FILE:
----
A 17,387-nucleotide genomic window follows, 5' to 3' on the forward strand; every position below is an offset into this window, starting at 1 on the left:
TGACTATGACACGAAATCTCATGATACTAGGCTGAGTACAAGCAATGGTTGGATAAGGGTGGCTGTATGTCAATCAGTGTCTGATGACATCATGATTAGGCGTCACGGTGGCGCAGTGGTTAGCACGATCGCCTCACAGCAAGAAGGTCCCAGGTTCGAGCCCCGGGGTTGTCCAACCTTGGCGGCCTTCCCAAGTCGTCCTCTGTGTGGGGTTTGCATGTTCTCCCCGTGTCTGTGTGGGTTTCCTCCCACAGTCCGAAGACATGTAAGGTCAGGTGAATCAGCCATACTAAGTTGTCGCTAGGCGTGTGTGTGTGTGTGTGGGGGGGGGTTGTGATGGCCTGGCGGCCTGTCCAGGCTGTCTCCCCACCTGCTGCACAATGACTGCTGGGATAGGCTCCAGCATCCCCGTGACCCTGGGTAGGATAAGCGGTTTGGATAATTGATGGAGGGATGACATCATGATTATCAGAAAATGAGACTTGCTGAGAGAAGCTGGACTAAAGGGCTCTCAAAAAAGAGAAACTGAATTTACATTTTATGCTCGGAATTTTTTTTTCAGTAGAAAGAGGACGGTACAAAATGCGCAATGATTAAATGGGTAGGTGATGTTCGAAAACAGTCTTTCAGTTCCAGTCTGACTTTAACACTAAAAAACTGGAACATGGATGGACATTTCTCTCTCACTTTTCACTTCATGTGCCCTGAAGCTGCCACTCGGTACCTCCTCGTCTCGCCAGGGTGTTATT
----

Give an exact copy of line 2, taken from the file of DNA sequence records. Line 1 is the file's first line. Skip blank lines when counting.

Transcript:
TGACTATGACACGAAATCTCATGATACTAGGCTGAGTACAAGCAATGGTTGGATAAGGGTGGCTGTATGTCAATCAGTGTCTGATGACATCATGATTAGGCGTCACGGTGGCGCAGTGGTTAGCACGATCGCCTCACAGCAAGAAGGTCCCAGGTTCGAGCCCCGGGGTTGTCCAACCTTGGCGGCCTTCCCAAGTCGTCCTCTGTGTGGGGTTTGCATGTTCTCCCCGTGTCTGTGTGGGTTTCCTCCCACAGTCCGAAGACATGTAAGGTCAGGTGAATCAGCCATACTAAGTTGTCGCTAGGCGTGTGTGTGTGTGTGTGGGGGGGGGTTGTGATGGCCTGGCGGCCTGTCCAGGCTGTCTCCCCACCTGCTGCACAATGACTGCTGGGATAGGCTCCAGCATCCCCGTGACCCTGGGTAGGATAAGCGGTTTGGATAATTGATGGAGGGATGACATCATGATTATCAGAAAATGAGACTTGCTGAGAGAAGCTGGACTAAAGGGCTCTCAAAAAAGAGAAACTGAATTTACATTTTATGCTCGGAATTTTTTTTTCAGTAGAAAGAGGACGGTACAAAATGCGCAATGATTAAATGGGTAGGTGATGTTCGAAAACAGTCTTTCAGTTCCAGTCTGACTTTAACACTAAAAAACTGGAACATGGATGGACATTTCTCTCTCACTTTTCACTTCATGTGCCCTGAAGCTGCCACTCGGTACCTCCTCGTCTCGCCAGGGTGTTATT